So I found the book heartbreaking but insightful. The narrative is full of details regarding the historical implications of the marriage but though it is well-written it is jarringly out of sequence with the photos. Not necessarily a big issue but it does seem odd at times....more
I've always thought the Solzhenitsyn course I took in college was all I'd ever need for an insider's perspective of Stalinist Russia. But although it'I've always thought the Solzhenitsyn course I took in college was all I'd ever need for an insider's perspective of Stalinist Russia. But although it's been decades since took that course, I don't recall being quite as thoroughly chilled by Solzhenitsyn's novels as I was with Rupert Colley's The Black Maria.
Perhaps this is because 1) Solzhenitsyn came to understand the evil of the system not as a civilian but as a respected military man before he was arrested and sent to a labor camp for criticizing, in a private letter, Stalin's handling of World War II; and 2) his most powerful works deal with imprisonment: One Day in the Life of Ivan Denisovich, In the First Circle, The Gulag Archipelago, for example.
Colley's protagonist, Maria Radekovna, on the other hand, is a civilian who is relatively free (although arrest and imprisonment are constant threats) and perhaps that is why I found her to be a more relatable character than many of those found in Solzhenitsyn's great works.
When her story begins, the reader finds Maria tightly bound by the tentacles of the secret police. Her brother Victor -- having recently returned from a labor camp an emotional vegetable -- is the reason she has been forced into a job that requires her to "out" someone every two weeks, someone who is (or isn't -- it really doesn't matter) being ever so slightly disloyal to the State. Victor's sad life would be over if Maria didn't keep making her twice-monthly reports against her fellow-citizens, most of whom haven't uttered a disloyal syllable. Their lives for her brother's.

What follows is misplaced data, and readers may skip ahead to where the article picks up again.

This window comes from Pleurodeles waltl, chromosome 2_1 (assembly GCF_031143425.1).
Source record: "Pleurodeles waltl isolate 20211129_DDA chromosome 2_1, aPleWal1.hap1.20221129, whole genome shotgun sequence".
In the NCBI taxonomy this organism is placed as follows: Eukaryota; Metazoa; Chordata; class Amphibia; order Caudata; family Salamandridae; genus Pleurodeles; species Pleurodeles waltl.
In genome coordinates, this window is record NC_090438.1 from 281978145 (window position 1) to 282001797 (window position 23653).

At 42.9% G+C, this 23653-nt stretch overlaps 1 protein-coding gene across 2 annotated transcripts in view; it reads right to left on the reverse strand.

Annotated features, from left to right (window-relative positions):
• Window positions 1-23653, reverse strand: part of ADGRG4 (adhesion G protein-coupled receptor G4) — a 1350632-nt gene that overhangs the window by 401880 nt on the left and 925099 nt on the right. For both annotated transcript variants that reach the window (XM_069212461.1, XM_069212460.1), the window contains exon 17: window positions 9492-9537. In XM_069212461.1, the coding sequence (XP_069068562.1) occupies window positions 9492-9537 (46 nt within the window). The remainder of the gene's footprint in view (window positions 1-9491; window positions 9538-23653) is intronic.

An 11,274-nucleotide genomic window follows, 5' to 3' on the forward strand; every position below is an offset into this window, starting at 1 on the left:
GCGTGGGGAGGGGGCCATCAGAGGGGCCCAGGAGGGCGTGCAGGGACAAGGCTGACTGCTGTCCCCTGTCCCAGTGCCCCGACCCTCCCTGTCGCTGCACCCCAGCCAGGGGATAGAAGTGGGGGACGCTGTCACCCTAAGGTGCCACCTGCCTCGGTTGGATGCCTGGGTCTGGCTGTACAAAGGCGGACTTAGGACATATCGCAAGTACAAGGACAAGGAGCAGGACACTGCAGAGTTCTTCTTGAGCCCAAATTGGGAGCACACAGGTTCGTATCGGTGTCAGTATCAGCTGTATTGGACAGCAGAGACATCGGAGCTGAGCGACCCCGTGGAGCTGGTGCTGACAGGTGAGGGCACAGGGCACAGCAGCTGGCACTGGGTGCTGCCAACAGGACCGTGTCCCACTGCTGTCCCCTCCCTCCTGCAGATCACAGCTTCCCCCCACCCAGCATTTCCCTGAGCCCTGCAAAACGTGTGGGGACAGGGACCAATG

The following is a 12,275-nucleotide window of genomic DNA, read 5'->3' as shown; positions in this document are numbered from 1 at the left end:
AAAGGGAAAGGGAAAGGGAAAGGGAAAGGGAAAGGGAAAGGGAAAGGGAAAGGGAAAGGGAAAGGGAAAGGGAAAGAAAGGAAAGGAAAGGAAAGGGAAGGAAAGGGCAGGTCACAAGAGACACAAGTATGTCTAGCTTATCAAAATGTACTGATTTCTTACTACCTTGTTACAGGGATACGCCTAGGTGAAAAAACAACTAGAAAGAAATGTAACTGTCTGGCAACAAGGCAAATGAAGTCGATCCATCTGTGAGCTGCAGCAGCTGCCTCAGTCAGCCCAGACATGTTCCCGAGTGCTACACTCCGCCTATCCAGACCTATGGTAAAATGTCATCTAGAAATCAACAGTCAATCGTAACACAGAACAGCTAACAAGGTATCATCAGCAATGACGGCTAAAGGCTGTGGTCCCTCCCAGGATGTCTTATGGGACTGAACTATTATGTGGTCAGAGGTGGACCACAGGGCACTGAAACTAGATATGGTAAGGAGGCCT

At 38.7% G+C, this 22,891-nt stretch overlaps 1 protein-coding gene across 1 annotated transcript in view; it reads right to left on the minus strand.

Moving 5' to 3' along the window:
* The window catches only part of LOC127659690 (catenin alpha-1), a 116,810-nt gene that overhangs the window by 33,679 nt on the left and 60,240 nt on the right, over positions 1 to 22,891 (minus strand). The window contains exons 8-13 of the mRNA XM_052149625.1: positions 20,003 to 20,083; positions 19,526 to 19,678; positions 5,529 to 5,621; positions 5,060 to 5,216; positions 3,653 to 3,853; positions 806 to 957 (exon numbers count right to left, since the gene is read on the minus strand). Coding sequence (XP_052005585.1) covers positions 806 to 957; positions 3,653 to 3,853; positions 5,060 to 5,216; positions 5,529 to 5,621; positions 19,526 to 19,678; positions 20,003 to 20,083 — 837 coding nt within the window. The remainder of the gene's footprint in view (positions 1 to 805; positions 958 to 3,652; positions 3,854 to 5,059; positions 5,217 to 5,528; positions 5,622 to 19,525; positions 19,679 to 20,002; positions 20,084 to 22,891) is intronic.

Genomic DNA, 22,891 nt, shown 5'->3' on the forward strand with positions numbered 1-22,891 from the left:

Maria is also trapped in a loveless marriage with an insipid Party official because he knows something about her history. And in this real-life dystopia items in one's past that would be considered inconsequential from a western perspective could be absolutely devastating for those who were attempting to survive during this time and place.
On the horizon of Maria's bleak world there suddenly appears a handsome, independently-minded artist who is, for the moment, enjoying state-sponsored patronage only because Stalin can see the propaganda value in art -- "The artist is the engineer of the soul."
Passion, loyalty, love, betrayal, and death play out between a small cast of finely crafted characters within a page-turning plotline, as they always do in Colley's historical fiction. But this book kept me turning (er, clicking) the pages a bit faster than the others. Perhaps this has something to do with the book's construction or else because The Black Maria takes place in Moscow, in the heart of Soviet Russia (as opposed to a satellite Iron Curtain country like Hungary, the setting of Colley's My Brother, the Enemy). Moscow in the 1930's was Communism exactly as Stalin desired it to be and this book gives a close-up view of the constant terror Muscovites were forced to endure as Stalin's secret police waged their ideological war on their own people via purge after endless purge, denunciation after endless denunciation.
Colley, a former librarian, wrote The Black Maria after wading through multiple accounts of those who had witnessed the Soviet terror. It shows. He even -- quite chillingly -- is able to get into the mindset of those orchestrating this "war", phrasing it like this:
"We are fighting a war, and our enemy is an internal one, one that doesn’t wear a uniform. We must always be vigilant; we can’t afford to spare the rod, not until our work is done.’
They were, most unfortunately, true to their aims and the way in which Colley captures this piece of history will stay with the reader perhaps longer than they wish it to.
On November 8, 1943, an Allied plane that was transporting 13 female nurses and 17 male medics—all members of the U.S. Army's 807th Medical Air Evacua On November 8, 1943, an Allied plane that was transporting 13 female nurses and 17 male medics—all members of the U.S. Army's 807th Medical Air Evacuation Transport Squadron—on its way to an Italian location was forced to crash-land due to bad weather, a German plane, and loss of radio contact. The members of the medical team didn't even know where they were until approached by a local partisan fighter: they were in German-occupied Albania. The months-long odyssey that ensued is the subject of Cate Lineberry's book, The Secret Rescue.